“DVD: Little Red Riding Hood and Other Stories”
By ERIC KOHN, The New York Press
Published: June 4, 2009

No American filmmaker has expressed the same degree of fascination with the adult themes of fairy tales as David Kaplan. But he deserves the niche. It begs noting that Kaplan staked his claim in this field long before completing his first feature, “Year of the Fish,” in 2007. That movie, a contemporary rotoscoped version of Cinderella set in New York’s Chinatown, offers only one glimpse of Kaplan’s revisionist oeuvre. His landmark short, “Little Red Riding Hood,” recently hit DVD with insightful commentary from the director and a glimpse at his other morbid fables.

Starring a 16-year-old Christina Ricci, “Little Red Riding Hood” tackles the standard girl-grandma-wolf plot with gloriously evocative black-and-white photography and a provocative infusion of sexual deviance. More akin to Jean Cocteau’s haunting “Beauty and the Beast” than any Disney variation, Kaplan’s treatment of the story toys with the artistic language of silent cinema, particularly German Expressionism. Ricci’s seductive gaze puts the depraved wolf (Timour Bourtasenkov) in his place, but not before he forces her through a viscerally unnerving coming-of-age experience in which she unknowingly eats the flesh of her dead grandmother. Quentin Crisp narrates with the eerie rasp of Vincent Price, while Kaplan’s decision to sample Claude Debussy’s “L’apres-midi d’un faun” on the soundtrack provides the aura of something ancient and wonderful, despite the subversiveness.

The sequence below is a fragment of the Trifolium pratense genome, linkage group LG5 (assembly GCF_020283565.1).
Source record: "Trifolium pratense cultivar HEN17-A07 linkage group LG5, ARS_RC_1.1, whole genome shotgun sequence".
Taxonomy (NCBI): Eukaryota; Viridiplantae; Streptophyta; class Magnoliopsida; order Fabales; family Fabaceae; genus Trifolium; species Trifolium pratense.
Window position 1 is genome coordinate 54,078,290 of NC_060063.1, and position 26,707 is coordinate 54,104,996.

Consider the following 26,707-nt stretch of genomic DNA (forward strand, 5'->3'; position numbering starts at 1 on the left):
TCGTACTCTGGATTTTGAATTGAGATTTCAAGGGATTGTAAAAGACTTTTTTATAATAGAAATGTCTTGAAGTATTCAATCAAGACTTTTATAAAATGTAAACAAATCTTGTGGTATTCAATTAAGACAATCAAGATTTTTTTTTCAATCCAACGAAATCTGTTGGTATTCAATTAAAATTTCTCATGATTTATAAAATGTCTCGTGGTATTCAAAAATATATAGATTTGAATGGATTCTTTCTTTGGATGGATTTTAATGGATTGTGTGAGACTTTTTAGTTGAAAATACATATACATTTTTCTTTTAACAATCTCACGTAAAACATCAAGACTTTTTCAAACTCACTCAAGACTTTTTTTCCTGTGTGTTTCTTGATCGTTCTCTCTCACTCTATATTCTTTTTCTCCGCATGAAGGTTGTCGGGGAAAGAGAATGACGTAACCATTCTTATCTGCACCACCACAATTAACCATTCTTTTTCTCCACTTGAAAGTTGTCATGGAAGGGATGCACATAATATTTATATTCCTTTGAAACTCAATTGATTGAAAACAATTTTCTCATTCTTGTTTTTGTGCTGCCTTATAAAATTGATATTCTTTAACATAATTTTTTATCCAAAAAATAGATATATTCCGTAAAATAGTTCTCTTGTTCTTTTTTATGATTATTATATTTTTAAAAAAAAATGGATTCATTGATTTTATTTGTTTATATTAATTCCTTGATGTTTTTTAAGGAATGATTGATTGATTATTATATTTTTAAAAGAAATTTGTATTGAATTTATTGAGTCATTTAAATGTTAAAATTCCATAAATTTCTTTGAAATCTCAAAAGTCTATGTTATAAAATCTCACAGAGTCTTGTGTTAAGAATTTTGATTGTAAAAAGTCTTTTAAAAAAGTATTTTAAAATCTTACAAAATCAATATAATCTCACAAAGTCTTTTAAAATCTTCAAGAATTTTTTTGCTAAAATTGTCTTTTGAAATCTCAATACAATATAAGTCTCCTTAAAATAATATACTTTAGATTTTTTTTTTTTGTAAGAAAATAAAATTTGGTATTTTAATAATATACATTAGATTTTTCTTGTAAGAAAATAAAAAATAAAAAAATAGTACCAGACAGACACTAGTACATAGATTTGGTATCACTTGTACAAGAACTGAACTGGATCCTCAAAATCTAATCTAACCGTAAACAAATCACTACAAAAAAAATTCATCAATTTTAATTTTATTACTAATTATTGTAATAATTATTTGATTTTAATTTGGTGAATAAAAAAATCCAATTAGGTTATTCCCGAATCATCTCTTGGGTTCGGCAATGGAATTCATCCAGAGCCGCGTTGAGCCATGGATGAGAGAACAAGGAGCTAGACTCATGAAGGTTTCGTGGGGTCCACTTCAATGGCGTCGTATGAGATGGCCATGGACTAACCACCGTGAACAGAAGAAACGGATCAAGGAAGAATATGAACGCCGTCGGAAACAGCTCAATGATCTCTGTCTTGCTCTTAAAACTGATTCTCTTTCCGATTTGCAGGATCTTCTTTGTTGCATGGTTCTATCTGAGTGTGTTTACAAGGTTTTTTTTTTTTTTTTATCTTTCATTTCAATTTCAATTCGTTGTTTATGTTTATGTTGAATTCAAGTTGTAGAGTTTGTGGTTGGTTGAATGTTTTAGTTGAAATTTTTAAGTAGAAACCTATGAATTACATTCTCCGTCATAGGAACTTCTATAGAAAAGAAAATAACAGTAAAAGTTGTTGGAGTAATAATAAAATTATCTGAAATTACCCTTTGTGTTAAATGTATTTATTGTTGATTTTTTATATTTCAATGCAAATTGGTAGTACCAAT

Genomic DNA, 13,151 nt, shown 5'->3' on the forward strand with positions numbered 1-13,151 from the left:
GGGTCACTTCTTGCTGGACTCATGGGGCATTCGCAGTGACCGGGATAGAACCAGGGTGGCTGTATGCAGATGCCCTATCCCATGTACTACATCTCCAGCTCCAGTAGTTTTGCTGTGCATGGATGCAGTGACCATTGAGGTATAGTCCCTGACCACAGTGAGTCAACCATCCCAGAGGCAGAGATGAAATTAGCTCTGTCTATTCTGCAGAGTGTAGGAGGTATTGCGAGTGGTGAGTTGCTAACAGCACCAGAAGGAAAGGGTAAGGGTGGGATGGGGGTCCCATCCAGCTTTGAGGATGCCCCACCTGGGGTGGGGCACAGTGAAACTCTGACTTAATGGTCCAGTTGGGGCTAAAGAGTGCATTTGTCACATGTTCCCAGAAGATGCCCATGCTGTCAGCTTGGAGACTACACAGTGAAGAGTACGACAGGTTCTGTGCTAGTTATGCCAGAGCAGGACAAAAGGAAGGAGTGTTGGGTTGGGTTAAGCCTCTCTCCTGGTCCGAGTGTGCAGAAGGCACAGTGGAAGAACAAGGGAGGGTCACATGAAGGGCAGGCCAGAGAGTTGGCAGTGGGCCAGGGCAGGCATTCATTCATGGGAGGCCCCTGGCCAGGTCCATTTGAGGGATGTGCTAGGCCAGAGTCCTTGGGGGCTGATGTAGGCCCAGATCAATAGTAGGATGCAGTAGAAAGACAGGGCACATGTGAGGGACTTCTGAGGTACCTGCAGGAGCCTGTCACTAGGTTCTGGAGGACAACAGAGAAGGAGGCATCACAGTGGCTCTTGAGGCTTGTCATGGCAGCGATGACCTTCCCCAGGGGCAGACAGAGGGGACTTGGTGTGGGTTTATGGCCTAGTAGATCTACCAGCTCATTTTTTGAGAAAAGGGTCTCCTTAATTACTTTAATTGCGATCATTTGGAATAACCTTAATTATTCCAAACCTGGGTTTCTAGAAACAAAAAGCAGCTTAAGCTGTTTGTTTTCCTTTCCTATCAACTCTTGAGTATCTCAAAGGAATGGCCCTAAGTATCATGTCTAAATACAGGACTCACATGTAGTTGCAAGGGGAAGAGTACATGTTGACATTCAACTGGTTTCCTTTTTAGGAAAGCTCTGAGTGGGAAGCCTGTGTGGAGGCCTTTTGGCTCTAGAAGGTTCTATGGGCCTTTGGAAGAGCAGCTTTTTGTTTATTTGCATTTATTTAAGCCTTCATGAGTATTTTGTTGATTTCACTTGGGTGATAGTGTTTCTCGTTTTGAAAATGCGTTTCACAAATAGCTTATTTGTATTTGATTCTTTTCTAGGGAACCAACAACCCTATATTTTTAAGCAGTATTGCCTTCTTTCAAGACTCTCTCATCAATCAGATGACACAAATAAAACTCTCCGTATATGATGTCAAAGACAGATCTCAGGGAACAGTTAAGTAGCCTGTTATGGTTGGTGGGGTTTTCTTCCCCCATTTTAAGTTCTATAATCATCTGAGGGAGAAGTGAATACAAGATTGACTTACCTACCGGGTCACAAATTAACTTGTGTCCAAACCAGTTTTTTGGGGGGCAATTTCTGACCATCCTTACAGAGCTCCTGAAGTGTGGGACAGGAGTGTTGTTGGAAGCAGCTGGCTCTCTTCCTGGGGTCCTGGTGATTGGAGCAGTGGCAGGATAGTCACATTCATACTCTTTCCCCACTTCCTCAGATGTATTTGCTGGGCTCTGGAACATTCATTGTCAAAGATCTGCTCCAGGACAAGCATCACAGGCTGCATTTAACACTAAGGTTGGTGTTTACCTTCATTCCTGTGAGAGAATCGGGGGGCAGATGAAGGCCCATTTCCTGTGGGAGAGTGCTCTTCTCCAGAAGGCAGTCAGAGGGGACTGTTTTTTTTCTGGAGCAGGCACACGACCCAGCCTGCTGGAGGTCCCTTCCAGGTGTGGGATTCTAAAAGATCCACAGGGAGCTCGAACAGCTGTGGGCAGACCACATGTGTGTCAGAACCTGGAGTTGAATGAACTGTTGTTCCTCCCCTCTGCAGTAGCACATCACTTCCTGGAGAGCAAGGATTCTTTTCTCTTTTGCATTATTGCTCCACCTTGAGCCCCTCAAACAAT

The other shorts and special features help create a fuller understanding of Kaplan’s obsession with the fairy tale universe. “Little Suck-a-Thumb,” a Cronenbergian account of youth castration fears in explicit detail, was made as a color-synch project during Kaplan’s film school years (“Clean, Shaven” director Lodge Kerrigan worked as an assistant director). Perhaps by accident of design – if we’re to believe Kaplan’s humble director’s commentary – the 10-minute piece comes close to the masterpiece level of “Little Red Riding Hood.” The other short, titled “The Frog King,” is “an interesting failure,” by Kaplan’s own admission. In its newly reedited form, however, the movie does make a neat prelude to the other films. On separate commentary tracks, folklore scholar Jack Zipes helps flesh ouot the meanings behind Kaplan’s craft, while the director’s own observations lead to the enticing perception of his mentality as Tim Burton by way of semiotic film theory. Kaplan reveals that his Hansel and Gretel screenplay remains unproduced; this new collection should help explain why it deserves a better fate.